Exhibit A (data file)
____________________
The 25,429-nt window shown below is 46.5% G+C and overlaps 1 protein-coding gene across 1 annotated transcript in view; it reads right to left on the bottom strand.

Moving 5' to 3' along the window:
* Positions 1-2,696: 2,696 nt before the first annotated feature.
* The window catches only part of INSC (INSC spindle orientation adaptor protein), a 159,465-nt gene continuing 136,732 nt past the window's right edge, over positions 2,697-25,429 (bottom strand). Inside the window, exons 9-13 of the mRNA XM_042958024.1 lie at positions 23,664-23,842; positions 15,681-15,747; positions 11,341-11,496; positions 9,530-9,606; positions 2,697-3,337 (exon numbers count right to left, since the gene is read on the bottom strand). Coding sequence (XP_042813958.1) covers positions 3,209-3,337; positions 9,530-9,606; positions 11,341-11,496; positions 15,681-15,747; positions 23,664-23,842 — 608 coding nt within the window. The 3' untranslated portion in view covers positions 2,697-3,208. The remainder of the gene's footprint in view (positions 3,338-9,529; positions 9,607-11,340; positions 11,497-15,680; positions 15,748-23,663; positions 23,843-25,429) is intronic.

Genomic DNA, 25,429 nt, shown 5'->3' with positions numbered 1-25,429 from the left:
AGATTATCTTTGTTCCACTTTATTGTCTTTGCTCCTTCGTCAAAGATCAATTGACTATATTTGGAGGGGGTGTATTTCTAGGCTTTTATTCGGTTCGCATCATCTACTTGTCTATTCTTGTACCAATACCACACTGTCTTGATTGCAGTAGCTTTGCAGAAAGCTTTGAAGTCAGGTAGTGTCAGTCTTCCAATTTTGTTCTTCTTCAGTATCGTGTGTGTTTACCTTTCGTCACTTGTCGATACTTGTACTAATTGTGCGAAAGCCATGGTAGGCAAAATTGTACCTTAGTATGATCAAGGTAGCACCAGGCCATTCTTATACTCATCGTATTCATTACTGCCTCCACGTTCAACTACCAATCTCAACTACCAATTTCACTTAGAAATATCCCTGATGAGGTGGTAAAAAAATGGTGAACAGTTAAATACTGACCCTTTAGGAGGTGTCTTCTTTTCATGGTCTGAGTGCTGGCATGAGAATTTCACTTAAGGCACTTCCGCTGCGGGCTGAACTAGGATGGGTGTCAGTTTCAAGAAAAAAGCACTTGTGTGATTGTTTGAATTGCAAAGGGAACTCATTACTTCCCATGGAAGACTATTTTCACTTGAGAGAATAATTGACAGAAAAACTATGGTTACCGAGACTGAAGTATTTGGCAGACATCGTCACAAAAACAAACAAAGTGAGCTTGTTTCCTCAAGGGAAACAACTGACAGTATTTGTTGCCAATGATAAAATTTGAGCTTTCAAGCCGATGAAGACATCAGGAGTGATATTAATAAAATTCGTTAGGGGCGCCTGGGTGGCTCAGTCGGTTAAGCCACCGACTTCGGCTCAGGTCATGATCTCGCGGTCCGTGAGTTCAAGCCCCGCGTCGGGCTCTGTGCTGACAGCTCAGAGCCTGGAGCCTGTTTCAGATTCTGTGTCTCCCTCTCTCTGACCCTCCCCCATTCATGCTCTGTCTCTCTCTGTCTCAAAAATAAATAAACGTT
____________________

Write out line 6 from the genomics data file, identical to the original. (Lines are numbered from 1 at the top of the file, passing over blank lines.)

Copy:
AGATTATCTTTGTTCCACTTTATTGTCTTTGCTCCTTCGTCAAAGATCAATTGACTATATTTGGAGGGGGTGTATTTCTAGGCTTTTATTCGGTTCGCATCATCTACTTGTCTATTCTTGTACCAATACCACACTGTCTTGATTGCAGTAGCTTTGCAGAAAGCTTTGAAGTCAGGTAGTGTCAGTCTTCCAATTTTGTTCTTCTTCAGTATCGTGTGTGTTTACCTTTCGTCACTTGTCGATACTTGTACTAATTGTGCGAAAGCCATGGTAGGCAAAATTGTACCTTAGTATGATCAAGGTAGCACCAGGCCATTCTTATACTCATCGTATTCATTACTGCCTCCACGTTCAACTACCAATCTCAACTACCAATTTCACTTAGAAATATCCCTGATGAGGTGGTAAAAAAATGGTGAACAGTTAAATACTGACCCTTTAGGAGGTGTCTTCTTTTCATGGTCTGAGTGCTGGCATGAGAATTTCACTTAAGGCACTTCCGCTGCGGGCTGAACTAGGATGGGTGTCAGTTTCAAGAAAAAAGCACTTGTGTGATTGTTTGAATTGCAAAGGGAACTCATTACTTCCCATGGAAGACTATTTTCACTTGAGAGAATAATTGACAGAAAAACTATGGTTACCGAGACTGAAGTATTTGGCAGACATCGTCACAAAAACAAACAAAGTGAGCTTGTTTCCTCAAGGGAAACAACTGACAGTATTTGTTGCCAATGATAAAATTTGAGCTTTCAAGCCGATGAAGACATCAGGAGTGATATTAATAAAATTCGTTAGGGGCGCCTGGGTGGCTCAGTCGGTTAAGCCACCGACTTCGGCTCAGGTCATGATCTCGCGGTCCGTGAGTTCAAGCCCCGCGTCGGGCTCTGTGCTGACAGCTCAGAGCCTGGAGCCTGTTTCAGATTCTGTGTCTCCCTCTCTCTGACCCTCCCCCATTCATGCTCTGTCTCTCTCTGTCTCAAAAATAAATAAACGTT